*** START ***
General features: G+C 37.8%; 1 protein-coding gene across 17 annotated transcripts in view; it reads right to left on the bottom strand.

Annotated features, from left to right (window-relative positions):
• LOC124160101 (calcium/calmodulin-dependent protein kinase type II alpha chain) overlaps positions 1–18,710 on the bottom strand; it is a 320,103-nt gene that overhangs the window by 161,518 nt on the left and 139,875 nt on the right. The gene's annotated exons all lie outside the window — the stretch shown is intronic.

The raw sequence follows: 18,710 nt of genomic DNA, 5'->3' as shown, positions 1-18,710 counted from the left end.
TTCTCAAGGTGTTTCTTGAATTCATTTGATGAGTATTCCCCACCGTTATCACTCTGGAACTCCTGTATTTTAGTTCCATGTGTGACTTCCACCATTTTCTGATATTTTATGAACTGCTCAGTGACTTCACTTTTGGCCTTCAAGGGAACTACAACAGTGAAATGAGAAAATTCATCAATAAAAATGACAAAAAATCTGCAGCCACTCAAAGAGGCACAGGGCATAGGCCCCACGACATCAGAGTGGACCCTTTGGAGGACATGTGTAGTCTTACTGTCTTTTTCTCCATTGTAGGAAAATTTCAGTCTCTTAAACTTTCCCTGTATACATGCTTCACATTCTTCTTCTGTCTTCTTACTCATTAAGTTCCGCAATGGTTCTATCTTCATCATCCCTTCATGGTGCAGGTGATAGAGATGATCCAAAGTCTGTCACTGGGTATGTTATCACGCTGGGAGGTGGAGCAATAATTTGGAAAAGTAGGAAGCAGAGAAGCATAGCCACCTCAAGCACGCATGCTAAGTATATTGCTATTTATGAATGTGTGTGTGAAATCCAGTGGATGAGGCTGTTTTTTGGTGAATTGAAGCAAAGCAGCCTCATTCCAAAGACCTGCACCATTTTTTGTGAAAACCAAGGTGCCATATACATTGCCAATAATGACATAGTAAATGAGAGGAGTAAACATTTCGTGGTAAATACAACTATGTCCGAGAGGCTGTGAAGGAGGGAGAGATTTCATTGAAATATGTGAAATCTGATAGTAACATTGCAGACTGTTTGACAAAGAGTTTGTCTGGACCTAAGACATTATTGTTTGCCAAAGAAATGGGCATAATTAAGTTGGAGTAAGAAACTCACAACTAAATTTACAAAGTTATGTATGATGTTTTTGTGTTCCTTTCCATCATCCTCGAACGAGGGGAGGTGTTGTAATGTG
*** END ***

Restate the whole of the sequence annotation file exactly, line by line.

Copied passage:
General features: G+C 37.8%; 1 protein-coding gene across 17 annotated transcripts in view; it reads right to left on the bottom strand.

Annotated features, from left to right (window-relative positions):
• LOC124160101 (calcium/calmodulin-dependent protein kinase type II alpha chain) overlaps positions 1–18,710 on the bottom strand; it is a 320,103-nt gene that overhangs the window by 161,518 nt on the left and 139,875 nt on the right. The gene's annotated exons all lie outside the window — the stretch shown is intronic.

The raw sequence follows: 18,710 nt of genomic DNA, 5'->3' as shown, positions 1-18,710 counted from the left end.
TTCTCAAGGTGTTTCTTGAATTCATTTGATGAGTATTCCCCACCGTTATCACTCTGGAACTCCTGTATTTTAGTTCCATGTGTGACTTCCACCATTTTCTGATATTTTATGAACTGCTCAGTGACTTCACTTTTGGCCTTCAAGGGAACTACAACAGTGAAATGAGAAAATTCATCAATAAAAATGACAAAAAATCTGCAGCCACTCAAAGAGGCACAGGGCATAGGCCCCACGACATCAGAGTGGACCCTTTGGAGGACATGTGTAGTCTTACTGTCTTTTTCTCCATTGTAGGAAAATTTCAGTCTCTTAAACTTTCCCTGTATACATGCTTCACATTCTTCTTCTGTCTTCTTACTCATTAAGTTCCGCAATGGTTCTATCTTCATCATCCCTTCATGGTGCAGGTGATAGAGATGATCCAAAGTCTGTCACTGGGTATGTTATCACGCTGGGAGGTGGAGCAATAATTTGGAAAAGTAGGAAGCAGAGAAGCATAGCCACCTCAAGCACGCATGCTAAGTATATTGCTATTTATGAATGTGTGTGTGAAATCCAGTGGATGAGGCTGTTTTTTGGTGAATTGAAGCAAAGCAGCCTCATTCCAAAGACCTGCACCATTTTTTGTGAAAACCAAGGTGCCATATACATTGCCAATAATGACATAGTAAATGAGAGGAGTAAACATTTCGTGGTAAATACAACTATGTCCGAGAGGCTGTGAAGGAGGGAGAGATTTCATTGAAATATGTGAAATCTGATAGTAACATTGCAGACTGTTTGACAAAGAGTTTGTCTGGACCTAAGACATTATTGTTTGCCAAAGAAATGGGCATAATTAAGTTGGAGTAAGAAACTCACAACTAAATTTACAAAGTTATGTATGATGTTTTTGTGTTCCTTTCCATCATCCTCGAACGAGGGGAGGTGTTGTAATGTG